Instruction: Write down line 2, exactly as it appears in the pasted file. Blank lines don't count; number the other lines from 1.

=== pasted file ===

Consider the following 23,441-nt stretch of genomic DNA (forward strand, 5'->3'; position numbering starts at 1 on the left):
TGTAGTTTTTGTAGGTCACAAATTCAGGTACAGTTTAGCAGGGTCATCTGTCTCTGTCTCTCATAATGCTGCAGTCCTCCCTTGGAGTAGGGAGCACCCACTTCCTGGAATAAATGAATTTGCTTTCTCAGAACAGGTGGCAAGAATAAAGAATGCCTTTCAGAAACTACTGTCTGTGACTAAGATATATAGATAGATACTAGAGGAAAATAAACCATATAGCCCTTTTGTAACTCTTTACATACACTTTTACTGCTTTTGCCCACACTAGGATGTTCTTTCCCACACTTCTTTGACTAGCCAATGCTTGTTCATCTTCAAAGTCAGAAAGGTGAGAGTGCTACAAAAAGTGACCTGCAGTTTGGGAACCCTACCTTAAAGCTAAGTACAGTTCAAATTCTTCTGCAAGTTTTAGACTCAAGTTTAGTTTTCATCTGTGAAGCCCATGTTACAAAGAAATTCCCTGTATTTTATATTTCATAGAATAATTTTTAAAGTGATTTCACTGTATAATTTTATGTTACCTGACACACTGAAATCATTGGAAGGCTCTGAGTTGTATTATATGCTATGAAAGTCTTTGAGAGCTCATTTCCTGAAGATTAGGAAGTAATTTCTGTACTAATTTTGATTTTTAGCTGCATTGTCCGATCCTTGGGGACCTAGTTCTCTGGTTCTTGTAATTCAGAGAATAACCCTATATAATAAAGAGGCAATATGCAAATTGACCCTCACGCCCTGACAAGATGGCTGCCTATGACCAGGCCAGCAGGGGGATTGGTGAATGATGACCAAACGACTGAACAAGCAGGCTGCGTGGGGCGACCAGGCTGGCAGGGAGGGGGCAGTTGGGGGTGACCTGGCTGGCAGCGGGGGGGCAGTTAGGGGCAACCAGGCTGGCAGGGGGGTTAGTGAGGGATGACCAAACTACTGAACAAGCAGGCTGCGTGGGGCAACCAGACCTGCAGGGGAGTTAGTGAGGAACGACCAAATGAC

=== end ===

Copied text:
TGTAGTTTTTGTAGGTCACAAATTCAGGTACAGTTTAGCAGGGTCATCTGTCTCTGTCTCTCATAATGCTGCAGTCCTCCCTTGGAGTAGGGAGCACCCACTTCCTGGAATAAATGAATTTGCTTTCTCAGAACAGGTGGCAAGAATAAAGAATGCCTTTCAGAAACTACTGTCTGTGACTAAGATATATAGATAGATACTAGAGGAAAATAAACCATATAGCCCTTTTGTAACTCTTTACATACACTTTTACTGCTTTTGCCCACACTAGGATGTTCTTTCCCACACTTCTTTGACTAGCCAATGCTTGTTCATCTTCAAAGTCAGAAAGGTGAGAGTGCTACAAAAAGTGACCTGCAGTTTGGGAACCCTACCTTAAAGCTAAGTACAGTTCAAATTCTTCTGCAAGTTTTAGACTCAAGTTTAGTTTTCATCTGTGAAGCCCATGTTACAAAGAAATTCCCTGTATTTTATATTTCATAGAATAATTTTTAAAGTGATTTCACTGTATAATTTTATGTTACCTGACACACTGAAATCATTGGAAGGCTCTGAGTTGTATTATATGCTATGAAAGTCTTTGAGAGCTCATTTCCTGAAGATTAGGAAGTAATTTCTGTACTAATTTTGATTTTTAGCTGCATTGTCCGATCCTTGGGGACCTAGTTCTCTGGTTCTTGTAATTCAGAGAATAACCCTATATAATAAAGAGGCAATATGCAAATTGACCCTCACGCCCTGACAAGATGGCTGCCTATGACCAGGCCAGCAGGGGGATTGGTGAATGATGACCAAACGACTGAACAAGCAGGCTGCGTGGGGCGACCAGGCTGGCAGGGAGGGGGCAGTTGGGGGTGACCTGGCTGGCAGCGGGGGGGCAGTTAGGGGCAACCAGGCTGGCAGGGGGGTTAGTGAGGGATGACCAAACTACTGAACAAGCAGGCTGCGTGGGGCAACCAGACCTGCAGGGGAGTTAGTGAGGAACGACCAAATGAC